Mr Lim wants to seek greater clarity from the regulator on why its bid was unsuccessful.

Responding to TODAY, the LTA did not specify why GBikes was denied a licence and would only say that operators were assessed on a set of criteria, including their fleet utilisation rate, financial strength and ability to manage indiscriminate parking, among other things.

“GBikes’ application did not pass the evaluation, based on the assessment criteria,” said the LTA spokesperson.

Unsuccessful applicants wishing to appeal the decision — made known to operators last Friday — may submit a request to the Transport Minister within 14 days.

THE FAILED GRAB DEAL

Mr Chia was the one who had offered GBikes for sale to Grab, said Mr Lim, adding that he was informed about the discussions on the potential deal earlier this year.

Mr Lim first communicated with the ride-hailing firm about a fortnight before applications for the operator’s licence closed in early July.

He did so because he wanted to tell Grab about issues with the company’s initial coin offering, so that the ride-hailing firm could reach an “informed decision” about its collaboration with GBikes.

The initial coin offering last year saw investors pour funds — possibly to the tune of millions — into “GCoins”, which commuters were meant to use to ride its bikes, said Mr Lim.

Some investors have asked for refunds since, among other things.

An initial coin offering is typically a process in which funds are raised for a new cryptocurrency venture and contributors may receive tokens in return.

Mr Lim said that Grab requested his legal authorisation to apply to the authorities for GBikes’ licence on its behalf, which he granted “out of goodwill”.

He did not ask Grab for a draft of the application before submission as he felt he should have no issues obtaining it where necessary. However, the ride-hailing firm declined his request to look through the contents later.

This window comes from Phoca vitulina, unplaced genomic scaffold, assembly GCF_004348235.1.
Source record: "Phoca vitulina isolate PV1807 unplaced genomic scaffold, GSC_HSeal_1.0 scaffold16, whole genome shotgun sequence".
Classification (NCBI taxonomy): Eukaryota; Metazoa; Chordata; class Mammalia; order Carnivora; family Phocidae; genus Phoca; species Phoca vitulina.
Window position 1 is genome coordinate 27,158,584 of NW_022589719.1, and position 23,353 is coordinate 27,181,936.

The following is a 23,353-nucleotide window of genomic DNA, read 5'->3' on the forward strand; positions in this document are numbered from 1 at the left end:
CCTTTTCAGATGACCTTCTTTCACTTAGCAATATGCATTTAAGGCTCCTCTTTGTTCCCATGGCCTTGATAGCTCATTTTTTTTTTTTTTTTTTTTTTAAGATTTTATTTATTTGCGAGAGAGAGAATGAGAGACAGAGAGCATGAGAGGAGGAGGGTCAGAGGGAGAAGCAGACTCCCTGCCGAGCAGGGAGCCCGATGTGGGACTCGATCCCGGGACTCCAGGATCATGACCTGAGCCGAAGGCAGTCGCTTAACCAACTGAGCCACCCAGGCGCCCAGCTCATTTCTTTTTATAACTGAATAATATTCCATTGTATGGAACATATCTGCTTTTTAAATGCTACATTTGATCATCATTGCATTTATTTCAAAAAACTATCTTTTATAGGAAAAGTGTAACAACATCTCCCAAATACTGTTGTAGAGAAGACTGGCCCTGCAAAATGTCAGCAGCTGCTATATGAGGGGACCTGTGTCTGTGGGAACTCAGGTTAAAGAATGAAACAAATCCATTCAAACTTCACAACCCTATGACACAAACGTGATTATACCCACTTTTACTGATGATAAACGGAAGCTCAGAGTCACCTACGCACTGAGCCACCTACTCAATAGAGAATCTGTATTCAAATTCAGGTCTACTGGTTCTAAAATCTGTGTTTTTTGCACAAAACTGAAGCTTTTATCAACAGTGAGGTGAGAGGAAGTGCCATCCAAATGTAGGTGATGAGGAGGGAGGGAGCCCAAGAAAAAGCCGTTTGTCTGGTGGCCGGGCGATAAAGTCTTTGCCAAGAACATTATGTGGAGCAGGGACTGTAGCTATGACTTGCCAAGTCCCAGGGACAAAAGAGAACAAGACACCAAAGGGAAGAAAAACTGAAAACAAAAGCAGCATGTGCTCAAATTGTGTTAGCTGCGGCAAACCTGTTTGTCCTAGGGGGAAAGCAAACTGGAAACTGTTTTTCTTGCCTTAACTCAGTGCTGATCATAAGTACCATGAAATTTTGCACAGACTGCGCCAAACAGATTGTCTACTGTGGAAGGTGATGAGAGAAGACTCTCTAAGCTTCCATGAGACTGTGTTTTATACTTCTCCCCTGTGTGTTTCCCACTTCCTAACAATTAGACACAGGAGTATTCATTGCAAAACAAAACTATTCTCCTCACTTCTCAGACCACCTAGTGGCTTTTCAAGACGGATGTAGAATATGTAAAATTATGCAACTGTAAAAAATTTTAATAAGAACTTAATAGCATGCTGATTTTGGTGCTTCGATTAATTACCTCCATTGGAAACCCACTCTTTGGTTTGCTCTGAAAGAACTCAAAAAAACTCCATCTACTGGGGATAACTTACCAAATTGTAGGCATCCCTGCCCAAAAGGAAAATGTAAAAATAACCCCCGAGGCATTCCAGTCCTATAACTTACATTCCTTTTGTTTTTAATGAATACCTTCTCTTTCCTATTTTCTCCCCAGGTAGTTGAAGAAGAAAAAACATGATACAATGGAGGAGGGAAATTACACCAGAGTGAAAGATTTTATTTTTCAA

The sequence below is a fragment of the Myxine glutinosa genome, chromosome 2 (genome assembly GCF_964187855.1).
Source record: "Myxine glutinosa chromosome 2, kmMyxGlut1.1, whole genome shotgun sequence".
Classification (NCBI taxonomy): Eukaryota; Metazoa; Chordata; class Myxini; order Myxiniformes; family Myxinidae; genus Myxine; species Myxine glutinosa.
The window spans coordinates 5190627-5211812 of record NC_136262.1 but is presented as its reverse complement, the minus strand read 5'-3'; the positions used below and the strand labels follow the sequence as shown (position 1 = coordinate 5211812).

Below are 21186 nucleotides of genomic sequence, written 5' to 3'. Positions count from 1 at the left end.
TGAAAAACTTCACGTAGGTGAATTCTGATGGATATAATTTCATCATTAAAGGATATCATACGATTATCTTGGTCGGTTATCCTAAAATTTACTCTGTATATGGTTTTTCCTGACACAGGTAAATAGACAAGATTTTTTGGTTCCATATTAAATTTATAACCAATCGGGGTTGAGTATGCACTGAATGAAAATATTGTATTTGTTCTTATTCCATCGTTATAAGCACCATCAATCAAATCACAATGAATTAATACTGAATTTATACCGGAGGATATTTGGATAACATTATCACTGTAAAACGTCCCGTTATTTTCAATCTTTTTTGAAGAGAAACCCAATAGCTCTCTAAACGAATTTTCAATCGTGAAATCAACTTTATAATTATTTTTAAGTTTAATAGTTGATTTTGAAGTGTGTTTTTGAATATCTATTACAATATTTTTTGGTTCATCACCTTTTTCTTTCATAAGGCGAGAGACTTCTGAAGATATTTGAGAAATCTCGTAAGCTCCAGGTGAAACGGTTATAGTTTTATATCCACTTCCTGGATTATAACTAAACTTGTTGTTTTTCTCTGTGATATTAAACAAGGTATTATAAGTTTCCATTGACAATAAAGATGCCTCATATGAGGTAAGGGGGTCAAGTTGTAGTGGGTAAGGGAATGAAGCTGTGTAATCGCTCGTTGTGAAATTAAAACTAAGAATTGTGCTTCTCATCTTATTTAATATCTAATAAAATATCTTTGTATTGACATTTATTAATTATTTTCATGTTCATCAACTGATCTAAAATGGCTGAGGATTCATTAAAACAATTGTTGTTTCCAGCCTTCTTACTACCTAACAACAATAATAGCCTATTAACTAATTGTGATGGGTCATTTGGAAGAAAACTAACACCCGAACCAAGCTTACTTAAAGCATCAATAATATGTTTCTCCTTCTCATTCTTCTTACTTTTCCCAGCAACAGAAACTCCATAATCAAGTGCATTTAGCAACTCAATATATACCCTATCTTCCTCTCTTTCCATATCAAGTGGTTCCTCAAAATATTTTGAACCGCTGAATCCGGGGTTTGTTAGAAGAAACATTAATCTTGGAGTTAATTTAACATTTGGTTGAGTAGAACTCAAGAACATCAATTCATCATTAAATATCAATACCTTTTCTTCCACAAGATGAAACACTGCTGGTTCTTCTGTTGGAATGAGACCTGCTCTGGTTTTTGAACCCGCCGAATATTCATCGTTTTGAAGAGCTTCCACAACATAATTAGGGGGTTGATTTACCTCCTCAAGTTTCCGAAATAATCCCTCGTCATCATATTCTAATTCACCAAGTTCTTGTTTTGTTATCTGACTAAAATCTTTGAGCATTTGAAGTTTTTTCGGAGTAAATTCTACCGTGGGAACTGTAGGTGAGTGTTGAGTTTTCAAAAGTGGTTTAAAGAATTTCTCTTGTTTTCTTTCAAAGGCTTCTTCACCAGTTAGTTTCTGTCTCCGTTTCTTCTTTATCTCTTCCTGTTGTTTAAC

He wanted access to the licence application to decide whether to carry on with it after he learnt that Grab was pulling out of the deal.

When asked about this, Grab did not respond directly, but confirmed that it had been in a “conversation” with GBikes. The company is constantly in talks with potential partners, said its spokesperson.

“While the collaboration with GBikes did not materialise, Grab remains a strong believer in the future of active mobility,” its spokesperson added, without saying why the tie-up fell through.

LOOKING TO TURN A ‘NEW CHAPTER’

Mr Lim told TODAY his relationship with Mr Chia turned sour around the middle of last year, when he found himself unable to operate the business, as the latter was “uncooperative”.

He said his attempt to deploy bicycles onto the streets was hampered, as the warehouse refused to release the bicycles and would act only on Mr Chia’s instructions.

“I realised at that point in time that there was no partnership between (Mr Chia) and me as far as the bikes were concerned… I had to agree (to hand over operations) because I couldn’t do anything about it,” he said. 

They last communicated in July or August.

Their differences aside, Mr Lim said his focus is now on reviving the bicycle-sharing service.

“If I can solve the … problem (with the initial coin offering), buy new bicycles, get the licence and operate, then (Mr Chia) will be a chapter behind me,” he said.

“I’m trying to find a more positive outcome on this matter,” he added.